No longer the underdogs, this final is very different for resurgent Liverpool

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Our Liverpool blogger Dave Tindall reflects on how the tide has turned between Saturday’s Champions League final and last season’s heartbreak, in his latest Red Letter.

So, here we go again.

One year on from the heartbreak of Kiev, Liverpool are gearing up for a second straight Champions League final.

Red v White once more but this time it feels very different.

Often, the brain can play tricks and re-write history so I decided to check out what I wrote in this column 12 months ago.

And there it was. The early excuse. The attempt to mask impending disappointment.

“Even if we get beat on Saturday, we’ve sprinkled stardust on the tournament this year,” I wrote. “It’s been one of my favourite ever seasons as a Liverpool fan.”

Well, this year, there are no “even ifs” or “haven’t we done wells”.

We are the favourites to win it. We have long-term and very recent European history to draw upon. And we finished 26 points above Spurs in the Premier League, beating them home and away.

So it’s Tottenham and their fans who can do all the ‘wow, we’re in the Champions League final’ shtick.

For us Liverpool supporters, this is business. There’s a trophy to be won rather than an occasion to be experienced.

And that shapes my pre-match feelings.



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Like last year, there still seems a weird void between the end of the Premier League season and Saturday and this time it’s even longer. A Champions League final in June?!

But, again referring back to May 2018’s Red Letter, there is a big difference in my clarity of thought about the outcome.

“I’ve got two conflicting thoughts,” I said ahead of the Real Madrid game. “They’re there for the taking or they’ll have too much know-how for us.”

Unfortunately, the answer was ‘b’ although, whether you’re a Reds fan or not, there was some seriously weird sh*t going on in that final.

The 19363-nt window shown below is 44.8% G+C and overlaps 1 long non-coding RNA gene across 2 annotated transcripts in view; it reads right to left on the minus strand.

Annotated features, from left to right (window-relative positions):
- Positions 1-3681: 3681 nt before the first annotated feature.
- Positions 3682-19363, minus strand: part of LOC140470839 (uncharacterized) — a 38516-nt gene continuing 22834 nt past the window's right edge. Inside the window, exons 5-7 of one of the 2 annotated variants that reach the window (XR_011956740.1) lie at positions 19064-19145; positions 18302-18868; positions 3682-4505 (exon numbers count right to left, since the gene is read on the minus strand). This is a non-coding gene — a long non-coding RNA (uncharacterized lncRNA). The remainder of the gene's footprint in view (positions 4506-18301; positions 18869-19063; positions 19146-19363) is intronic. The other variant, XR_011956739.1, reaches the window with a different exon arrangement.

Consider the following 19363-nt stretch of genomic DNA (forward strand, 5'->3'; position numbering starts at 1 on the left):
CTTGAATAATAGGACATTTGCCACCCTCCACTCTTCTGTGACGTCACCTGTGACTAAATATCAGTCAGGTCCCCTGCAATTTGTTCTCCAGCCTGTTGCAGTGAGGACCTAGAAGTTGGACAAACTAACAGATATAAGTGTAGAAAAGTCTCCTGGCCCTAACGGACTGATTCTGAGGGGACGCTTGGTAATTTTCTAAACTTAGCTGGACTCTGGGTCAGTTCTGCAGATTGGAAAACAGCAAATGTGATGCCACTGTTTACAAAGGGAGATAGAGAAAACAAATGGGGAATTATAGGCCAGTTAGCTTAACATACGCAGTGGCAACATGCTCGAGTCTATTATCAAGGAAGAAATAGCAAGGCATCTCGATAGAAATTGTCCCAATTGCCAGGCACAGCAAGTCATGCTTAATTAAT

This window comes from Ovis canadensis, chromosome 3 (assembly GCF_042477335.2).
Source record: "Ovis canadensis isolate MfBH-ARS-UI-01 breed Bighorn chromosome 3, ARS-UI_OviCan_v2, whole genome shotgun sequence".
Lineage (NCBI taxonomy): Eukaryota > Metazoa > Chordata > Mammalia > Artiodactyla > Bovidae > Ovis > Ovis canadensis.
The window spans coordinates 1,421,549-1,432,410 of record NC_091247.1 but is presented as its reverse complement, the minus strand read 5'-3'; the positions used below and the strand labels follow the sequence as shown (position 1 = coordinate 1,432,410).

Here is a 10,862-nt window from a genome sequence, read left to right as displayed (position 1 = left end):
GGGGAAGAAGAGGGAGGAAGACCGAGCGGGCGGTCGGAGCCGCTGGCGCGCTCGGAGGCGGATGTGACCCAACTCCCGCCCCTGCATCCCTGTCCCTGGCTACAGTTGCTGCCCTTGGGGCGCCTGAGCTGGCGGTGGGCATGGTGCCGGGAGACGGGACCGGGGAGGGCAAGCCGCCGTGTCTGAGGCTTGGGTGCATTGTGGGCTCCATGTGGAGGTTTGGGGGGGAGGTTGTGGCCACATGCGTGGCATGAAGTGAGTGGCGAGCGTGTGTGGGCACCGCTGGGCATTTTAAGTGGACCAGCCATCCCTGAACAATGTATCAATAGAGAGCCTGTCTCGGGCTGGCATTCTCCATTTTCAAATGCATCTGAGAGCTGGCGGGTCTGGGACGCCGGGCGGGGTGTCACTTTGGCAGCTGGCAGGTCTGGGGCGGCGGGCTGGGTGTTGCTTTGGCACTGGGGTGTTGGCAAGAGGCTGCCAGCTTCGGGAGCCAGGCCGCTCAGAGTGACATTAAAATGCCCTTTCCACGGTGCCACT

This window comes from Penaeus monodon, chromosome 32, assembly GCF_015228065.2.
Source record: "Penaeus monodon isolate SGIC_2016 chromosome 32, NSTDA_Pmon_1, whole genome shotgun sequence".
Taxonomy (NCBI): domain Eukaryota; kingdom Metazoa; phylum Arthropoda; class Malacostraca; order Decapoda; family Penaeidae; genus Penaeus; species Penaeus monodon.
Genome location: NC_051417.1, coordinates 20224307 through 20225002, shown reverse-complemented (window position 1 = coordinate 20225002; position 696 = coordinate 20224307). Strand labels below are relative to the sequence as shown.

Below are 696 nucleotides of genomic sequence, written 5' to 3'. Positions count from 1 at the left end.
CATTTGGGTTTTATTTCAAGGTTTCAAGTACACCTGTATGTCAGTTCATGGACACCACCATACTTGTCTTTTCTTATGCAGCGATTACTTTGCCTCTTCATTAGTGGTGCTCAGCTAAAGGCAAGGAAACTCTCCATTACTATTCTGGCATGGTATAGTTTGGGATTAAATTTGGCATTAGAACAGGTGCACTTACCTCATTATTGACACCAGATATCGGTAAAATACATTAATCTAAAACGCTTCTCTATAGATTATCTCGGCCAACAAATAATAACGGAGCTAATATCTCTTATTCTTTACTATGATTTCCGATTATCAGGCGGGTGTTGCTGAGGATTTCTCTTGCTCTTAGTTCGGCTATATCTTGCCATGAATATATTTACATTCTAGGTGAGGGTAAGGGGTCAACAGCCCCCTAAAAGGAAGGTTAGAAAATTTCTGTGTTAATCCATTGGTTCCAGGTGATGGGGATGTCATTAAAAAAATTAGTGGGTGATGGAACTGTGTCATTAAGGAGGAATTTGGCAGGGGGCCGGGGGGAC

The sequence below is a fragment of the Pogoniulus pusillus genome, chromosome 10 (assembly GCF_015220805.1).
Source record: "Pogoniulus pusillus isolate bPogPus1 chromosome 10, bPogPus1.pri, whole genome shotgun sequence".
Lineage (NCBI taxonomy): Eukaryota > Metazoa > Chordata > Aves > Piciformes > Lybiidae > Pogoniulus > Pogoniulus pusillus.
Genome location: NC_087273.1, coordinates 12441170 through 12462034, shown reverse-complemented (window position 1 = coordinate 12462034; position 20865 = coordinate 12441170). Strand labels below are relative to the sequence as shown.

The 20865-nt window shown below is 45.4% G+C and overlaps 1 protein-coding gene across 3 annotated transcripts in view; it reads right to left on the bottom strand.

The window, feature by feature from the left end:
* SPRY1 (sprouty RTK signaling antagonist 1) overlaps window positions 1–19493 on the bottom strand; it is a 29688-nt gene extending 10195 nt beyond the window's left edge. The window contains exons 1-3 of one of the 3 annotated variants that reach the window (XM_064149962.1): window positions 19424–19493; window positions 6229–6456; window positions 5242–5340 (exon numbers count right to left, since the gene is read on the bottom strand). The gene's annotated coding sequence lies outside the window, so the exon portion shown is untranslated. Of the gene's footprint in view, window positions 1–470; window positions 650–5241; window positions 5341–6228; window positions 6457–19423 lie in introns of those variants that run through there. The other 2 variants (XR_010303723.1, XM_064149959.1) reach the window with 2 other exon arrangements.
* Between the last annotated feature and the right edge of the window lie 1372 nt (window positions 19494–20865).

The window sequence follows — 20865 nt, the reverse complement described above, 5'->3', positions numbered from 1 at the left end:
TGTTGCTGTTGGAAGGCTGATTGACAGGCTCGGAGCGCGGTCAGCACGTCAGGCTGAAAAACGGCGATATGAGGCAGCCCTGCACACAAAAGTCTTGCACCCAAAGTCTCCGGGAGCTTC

Our star man cunningly ushered out of the match by the evil Sergio Ramos with less than 30 minutes on the clock, Lorius Karius literally giving them two goals with monumental howlers and Gareth Bale, who Real Madrid fans don’t even like, scoring a one-in-a-million worldie overhead kick.

Just one of those elements would have been weird, but three!

And yet Kiev is not something to be forgotten or buried deep in the mind. The players, as Jurgen Klopp might say, “can use this”.

Firstly, there are the pre-match benefits. The media circus, the night before, the coach ride to the stadium, the pre-game warm-up, those key moments in the bowels of the stadium as the clock ticks toward kick-off time. All these will be familiar. We went through them 12 months ago.



Take Trent Alexander-Arnold. Last year, a teenage kid living out a fantasy, playing on the same pitch as Cristiano Ronaldo in a Champions League final.

This time, a better footballer with a Champions League final and World Cup already on his CV. Still excited but the wide eyes now steely and focused.

And while the logic of our extra experience and head-to-head record against Spurs (we’ve lost just one of the last 14 against them) is a huge factor, it’s Trent who also provides me with the slightly more esoteric viewpoint of Saturday’s final.

I’m calling it the defining moment. That part of the script when something happens so out of the ordinary that you just know it’s your turn.

Manchester City had one in the Premier League when Vincent Kompany strode forward and lashed a 30-yarder into the top corner against Leicester. They still had to see that match out and win their final game but when the City skipper did that, deep down we all knew.

And I have that exact same feeling about Trent’s brilliant piece of quick thinking from a corner which caught the Barca defence napping and allowed Divock Origi to lash in the decisive fourth goal at Anfield.

While Origi’s first and Gini Wijnaldum’s quickfire double were memorable, there was something deeply unusual about that fourth goal. Something even more than it being the strike which secured our place in the final.

There may well be a Spurs fan writing a ‘White Letter’ column, claiming that Lucas Moura’s 96th-minute winner shows why their name is on the cup.

But, to me, that was just a late goal. Sure, a dramatic one but the Trent/Divock Barca winner was on a different level. A piece of art.

And so, after a Premier League season which saw us gain 97 points and still not lift the title, it’s time to get what we deserve.

Klopp has been sensational for us since joining in 2015 but we need the bottom line of silverware.

Let’s start filling that trophy cabinet again with the biggest of the lot.


Dave Tindall


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